There will be people who complain that “nothing happened” or that, without Abraham, Rick, or Michonne, it was a boring episode.
It seemed like the highest sophistication—good, grownup humor—yet still not boring for a 15-year-old girl.
Can you still be shocked if something is boring and predictable?
There are no laurels to rest on, and no boring but steady annuity of cash that ballasts Microsoft and will for years to come.
boring teams, lousy quarterbacks, and namby-pamby rules are making the National Football League unwatchable.
So far, there had been no indications of oil at the first well which the Rovers were boring.
It is obtained by boring in the ground in those spots where the oil is likely to be found.
These are divided into three kinds; open workings, subterranean workings, and boring operations.
But it was boring for me, because I really had very little to do.
Nearly everywhere in the earth under our feet water can be found by digging or boring a well.
mid-15c., "action of piercing," from bore (v.). From 1853 in reference to animals that bore; 1840 in the sense "wearying, causing ennui."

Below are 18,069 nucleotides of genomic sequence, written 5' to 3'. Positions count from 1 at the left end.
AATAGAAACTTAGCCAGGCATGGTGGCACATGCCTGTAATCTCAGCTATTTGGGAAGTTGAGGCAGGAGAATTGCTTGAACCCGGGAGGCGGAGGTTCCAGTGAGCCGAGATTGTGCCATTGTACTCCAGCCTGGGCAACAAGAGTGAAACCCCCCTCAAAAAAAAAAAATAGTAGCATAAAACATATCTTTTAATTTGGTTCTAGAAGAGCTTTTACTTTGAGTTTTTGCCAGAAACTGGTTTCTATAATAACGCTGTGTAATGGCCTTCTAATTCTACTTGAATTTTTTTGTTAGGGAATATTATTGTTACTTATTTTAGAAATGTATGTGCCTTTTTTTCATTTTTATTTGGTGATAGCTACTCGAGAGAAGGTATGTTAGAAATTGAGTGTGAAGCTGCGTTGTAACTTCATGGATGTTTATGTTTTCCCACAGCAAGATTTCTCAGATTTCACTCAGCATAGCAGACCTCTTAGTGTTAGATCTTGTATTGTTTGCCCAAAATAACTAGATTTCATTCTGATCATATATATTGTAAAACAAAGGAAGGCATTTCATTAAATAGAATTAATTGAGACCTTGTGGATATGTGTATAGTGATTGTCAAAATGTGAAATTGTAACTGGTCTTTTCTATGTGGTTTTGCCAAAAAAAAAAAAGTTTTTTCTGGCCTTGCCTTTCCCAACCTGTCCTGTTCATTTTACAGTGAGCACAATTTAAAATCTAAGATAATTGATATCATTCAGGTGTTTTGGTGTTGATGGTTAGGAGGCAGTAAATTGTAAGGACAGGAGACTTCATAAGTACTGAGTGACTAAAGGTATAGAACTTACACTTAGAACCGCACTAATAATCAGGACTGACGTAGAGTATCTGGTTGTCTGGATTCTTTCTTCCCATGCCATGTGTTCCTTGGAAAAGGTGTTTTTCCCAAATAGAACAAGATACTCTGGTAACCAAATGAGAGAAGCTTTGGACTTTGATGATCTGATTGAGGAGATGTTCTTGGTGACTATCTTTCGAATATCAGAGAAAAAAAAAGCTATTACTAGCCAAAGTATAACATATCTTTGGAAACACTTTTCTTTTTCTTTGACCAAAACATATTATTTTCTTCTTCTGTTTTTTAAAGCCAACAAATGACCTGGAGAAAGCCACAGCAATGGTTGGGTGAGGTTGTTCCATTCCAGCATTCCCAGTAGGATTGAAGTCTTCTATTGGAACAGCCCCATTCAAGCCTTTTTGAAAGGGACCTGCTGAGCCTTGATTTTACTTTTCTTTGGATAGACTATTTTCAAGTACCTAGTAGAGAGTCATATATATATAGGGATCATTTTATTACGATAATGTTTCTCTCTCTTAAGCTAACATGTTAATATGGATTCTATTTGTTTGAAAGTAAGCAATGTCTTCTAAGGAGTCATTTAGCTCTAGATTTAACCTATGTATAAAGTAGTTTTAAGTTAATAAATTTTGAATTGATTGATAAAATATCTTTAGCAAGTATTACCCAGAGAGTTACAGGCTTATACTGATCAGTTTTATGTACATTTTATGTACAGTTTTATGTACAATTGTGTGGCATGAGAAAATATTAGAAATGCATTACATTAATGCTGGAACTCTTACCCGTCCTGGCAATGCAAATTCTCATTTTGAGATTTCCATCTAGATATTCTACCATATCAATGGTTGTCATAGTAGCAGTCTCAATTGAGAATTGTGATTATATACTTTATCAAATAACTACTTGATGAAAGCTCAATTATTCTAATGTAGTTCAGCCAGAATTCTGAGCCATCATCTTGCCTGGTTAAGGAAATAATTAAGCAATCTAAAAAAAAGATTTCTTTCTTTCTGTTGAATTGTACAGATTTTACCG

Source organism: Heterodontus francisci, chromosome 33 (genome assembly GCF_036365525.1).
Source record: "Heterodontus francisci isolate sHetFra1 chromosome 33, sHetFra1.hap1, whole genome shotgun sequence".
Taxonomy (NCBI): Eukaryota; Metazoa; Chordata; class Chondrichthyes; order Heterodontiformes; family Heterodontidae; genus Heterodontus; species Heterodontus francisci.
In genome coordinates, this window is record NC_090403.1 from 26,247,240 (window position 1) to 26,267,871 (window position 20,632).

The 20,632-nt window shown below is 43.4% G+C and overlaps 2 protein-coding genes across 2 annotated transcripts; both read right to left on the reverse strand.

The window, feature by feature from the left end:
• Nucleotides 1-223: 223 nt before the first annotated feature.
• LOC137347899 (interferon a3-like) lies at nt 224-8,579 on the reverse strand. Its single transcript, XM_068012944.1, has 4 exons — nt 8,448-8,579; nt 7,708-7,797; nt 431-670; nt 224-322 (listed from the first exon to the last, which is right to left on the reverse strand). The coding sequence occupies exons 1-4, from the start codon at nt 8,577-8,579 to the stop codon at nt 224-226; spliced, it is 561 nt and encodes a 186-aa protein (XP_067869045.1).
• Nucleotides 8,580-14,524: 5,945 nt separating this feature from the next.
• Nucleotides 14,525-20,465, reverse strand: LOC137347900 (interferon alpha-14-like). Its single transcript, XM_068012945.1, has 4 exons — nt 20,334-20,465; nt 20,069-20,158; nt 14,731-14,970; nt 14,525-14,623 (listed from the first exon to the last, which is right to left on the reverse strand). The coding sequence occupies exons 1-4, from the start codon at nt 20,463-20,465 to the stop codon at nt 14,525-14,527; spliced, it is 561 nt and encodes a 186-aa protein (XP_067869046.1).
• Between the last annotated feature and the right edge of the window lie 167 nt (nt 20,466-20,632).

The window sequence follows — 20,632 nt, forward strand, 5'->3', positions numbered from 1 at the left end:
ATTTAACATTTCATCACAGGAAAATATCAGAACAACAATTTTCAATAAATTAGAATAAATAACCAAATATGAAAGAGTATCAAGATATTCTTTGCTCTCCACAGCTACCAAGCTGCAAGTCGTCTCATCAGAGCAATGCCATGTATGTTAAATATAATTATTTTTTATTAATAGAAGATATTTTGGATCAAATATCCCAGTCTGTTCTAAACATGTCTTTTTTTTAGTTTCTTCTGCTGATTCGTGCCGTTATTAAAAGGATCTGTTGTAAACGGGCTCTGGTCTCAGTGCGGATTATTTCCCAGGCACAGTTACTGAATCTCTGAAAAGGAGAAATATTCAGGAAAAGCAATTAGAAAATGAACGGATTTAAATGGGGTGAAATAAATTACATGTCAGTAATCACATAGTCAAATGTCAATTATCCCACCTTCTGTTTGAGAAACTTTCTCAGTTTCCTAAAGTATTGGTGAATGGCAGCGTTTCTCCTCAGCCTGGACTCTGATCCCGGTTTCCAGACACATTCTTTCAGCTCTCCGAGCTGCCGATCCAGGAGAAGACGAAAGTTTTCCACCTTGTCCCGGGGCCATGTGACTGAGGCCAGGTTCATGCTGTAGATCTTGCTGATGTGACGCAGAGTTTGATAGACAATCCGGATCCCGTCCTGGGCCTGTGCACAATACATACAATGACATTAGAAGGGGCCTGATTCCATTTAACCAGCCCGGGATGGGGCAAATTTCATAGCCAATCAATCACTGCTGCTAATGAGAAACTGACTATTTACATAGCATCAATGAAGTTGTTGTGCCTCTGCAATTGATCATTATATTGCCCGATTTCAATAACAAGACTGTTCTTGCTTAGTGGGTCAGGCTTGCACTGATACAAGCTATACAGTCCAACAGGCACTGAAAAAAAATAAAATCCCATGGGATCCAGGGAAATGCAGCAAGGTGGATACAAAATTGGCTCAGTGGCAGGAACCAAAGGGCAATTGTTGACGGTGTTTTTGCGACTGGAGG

Old English borian "to bore through, perforate," from bor "auger," from Proto-Germanic *buron (cf. Old Norse bora, Swedish borra, Old High German boron, Middle Dutch boren, German bohren), from PIE root *bher- (2) "to cut with a sharp point, pierce, bore" (cf. Greek pharao "I plow," Latin forare "to bore, pierce," Old Church Slavonic barjo "to strike, fight," Albanian brime "hole").
The meaning "diameter of a tube" is first recorded 1570s; hence figurative slang full bore (1936) "at maximum speed," from notion of unchoked carburetor on an engine. Sense of "be tiresome or dull" first attested 1768, a vogue word c.1780-81 according to Grose; possibly a figurative extension of "to move forward slowly and persistently," as a boring tool does.
past tense of bear (v.).
thing which causes ennui or annoyance, 1778; of persons by 1812; from bore (v.1).
The secret of being a bore is to tell everything. [Voltaire, "Sept Discours en Vers sur l'Homme," 1738]